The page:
Security There is an argument to be made that contactless card usage is inherently safer. If a card is not being inserted into a slot that may have a skimmer attached, then skimming can’t occur. While this is logically accurate, skimmers are usually at ATMs and gas pumps, two types of terminals where tap-to-pay is less common. In the U.K., studies have shown that fraud rose with the growth of contactless cards. According to the Daily Mail, “The boom in contactless payments [in the U.K.] has fueled a startling rise in fraud using lost or stolen cards. Official figures have revealed that fraud on the high-tech credit and debit cards has soared 51 per cent in the past year – with almost 1,000 cases recorded each day.” Furthermore, in countries where contactless card usage is high, mobile payments are much lower. This stands to reason, since tapping a card is even quicker and more convenient than tapping a phone. But a mobile payment is tokenized, whereas the credentials on the contactless card is not. Thus, in the case of displacing Apple/Samsung/Google Pay, contactless is replacing a tokenized mobile payment with a non-tokenized one.

Consumer Demand One of the factors being used to convince smaller issuers to put issuance of contactless cards in their plans is that the big issuers will be in the market, and credit union and community bank cardholders will see their friends tapping their cards, and will want to be able to do the same. This may be true, only time will tell.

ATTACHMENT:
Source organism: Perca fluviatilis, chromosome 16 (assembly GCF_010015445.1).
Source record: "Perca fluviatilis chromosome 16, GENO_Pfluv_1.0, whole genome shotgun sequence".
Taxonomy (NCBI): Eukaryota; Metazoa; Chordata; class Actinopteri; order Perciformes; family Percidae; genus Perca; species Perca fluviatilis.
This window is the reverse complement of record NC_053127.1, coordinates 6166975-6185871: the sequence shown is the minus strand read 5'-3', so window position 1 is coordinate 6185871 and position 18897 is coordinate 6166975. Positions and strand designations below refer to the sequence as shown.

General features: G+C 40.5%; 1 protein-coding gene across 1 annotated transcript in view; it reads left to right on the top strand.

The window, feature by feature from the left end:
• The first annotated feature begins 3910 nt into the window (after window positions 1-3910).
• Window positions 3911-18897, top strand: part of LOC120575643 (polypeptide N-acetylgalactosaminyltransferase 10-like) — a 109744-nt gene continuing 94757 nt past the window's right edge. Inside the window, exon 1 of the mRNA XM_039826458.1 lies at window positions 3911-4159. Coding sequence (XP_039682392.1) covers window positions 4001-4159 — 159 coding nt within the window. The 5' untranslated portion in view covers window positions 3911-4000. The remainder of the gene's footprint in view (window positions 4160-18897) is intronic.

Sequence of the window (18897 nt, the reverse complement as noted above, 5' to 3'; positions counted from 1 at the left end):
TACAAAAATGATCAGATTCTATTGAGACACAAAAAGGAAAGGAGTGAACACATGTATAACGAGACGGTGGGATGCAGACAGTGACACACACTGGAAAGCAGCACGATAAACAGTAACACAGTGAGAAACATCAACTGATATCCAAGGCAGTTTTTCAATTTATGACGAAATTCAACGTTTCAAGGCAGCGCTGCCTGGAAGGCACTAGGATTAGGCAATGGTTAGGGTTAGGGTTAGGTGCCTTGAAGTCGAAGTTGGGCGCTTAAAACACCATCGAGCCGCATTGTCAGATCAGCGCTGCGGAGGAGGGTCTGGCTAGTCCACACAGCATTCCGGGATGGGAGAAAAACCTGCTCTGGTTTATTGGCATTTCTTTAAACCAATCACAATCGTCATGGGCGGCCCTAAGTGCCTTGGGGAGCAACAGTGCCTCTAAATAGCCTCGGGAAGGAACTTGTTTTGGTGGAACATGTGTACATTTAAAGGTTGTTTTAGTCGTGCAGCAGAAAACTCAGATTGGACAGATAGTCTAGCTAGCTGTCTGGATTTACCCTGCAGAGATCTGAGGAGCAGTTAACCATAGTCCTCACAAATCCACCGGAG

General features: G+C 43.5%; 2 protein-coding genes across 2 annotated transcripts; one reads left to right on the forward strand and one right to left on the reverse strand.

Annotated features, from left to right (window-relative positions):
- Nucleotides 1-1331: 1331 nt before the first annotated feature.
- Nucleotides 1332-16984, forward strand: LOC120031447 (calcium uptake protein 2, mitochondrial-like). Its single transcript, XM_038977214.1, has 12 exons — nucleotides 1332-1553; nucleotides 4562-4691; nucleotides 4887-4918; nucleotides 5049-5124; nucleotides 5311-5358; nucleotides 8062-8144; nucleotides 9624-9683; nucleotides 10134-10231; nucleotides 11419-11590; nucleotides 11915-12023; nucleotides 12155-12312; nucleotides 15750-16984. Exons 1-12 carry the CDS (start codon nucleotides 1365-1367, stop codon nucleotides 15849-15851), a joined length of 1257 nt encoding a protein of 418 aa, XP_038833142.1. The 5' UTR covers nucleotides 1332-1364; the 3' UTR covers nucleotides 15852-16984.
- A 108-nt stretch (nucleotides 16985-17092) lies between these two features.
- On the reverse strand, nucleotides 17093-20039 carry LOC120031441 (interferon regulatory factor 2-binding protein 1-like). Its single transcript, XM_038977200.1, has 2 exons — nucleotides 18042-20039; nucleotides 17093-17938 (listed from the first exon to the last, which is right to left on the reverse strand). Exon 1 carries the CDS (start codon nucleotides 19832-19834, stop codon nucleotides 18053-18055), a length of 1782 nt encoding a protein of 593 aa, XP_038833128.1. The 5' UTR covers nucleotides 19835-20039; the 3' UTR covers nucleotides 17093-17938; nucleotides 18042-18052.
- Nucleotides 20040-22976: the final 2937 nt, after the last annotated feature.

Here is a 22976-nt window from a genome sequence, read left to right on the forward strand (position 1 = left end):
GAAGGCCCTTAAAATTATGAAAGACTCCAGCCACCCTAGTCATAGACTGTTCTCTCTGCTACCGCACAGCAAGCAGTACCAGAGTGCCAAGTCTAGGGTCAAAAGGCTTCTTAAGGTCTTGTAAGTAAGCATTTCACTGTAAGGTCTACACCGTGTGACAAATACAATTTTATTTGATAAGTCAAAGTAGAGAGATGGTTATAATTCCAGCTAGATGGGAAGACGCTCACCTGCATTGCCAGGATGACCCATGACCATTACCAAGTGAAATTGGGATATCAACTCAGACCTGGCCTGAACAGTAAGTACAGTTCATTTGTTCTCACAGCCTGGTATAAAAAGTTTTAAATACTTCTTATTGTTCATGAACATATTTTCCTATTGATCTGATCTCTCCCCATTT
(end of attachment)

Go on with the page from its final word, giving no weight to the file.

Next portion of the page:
So, What’s the Right Answer?  

 

Unfortunately, there is no one right answer. A tech savvy credit union may want to be on the forefront of the contactless wave. For most credit unions, waiting it out until after the first wave is a viable strategy. One caveat to that, just as with EMV, there is lead time in ordering cards, setting up authorization, education, marketing, additional customer support scripts, so these need to be factored into the decision of timing. Credit unions should check with their processors, especially their debit processors. Some may have cards available, but they are not ready for authorization until 2019, which may be the key factor as to when to begin.

Another thing to consider is mass re-issue versus natural re-issue. As opposed to EMV, this is a case where you choose natural re-issue, that is, sending out contactless cards to replace expired, lost, stolen cards, or by request. This will allow customer support and operations to deal with a trickle of new procedures. Of course, internal roll-out first among staff, then friends and families, should be an important part the strategy.

The bottom line is that there is no mandate to credit unions to dive into the world of contactless, but each credit union should make an informed decision, and a plan based on facts. To get help on making the decision and putting together the plan, contact the subject matter experts at Trellance at info@trellance.com.

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Lou Grilli

Lou GrilliLou Grilli

Lou is the Director of Payments Strategy at Trellance and is responsible for providing leadership to the organization on emerging payments and industry trends, as well as managing the product portfolio.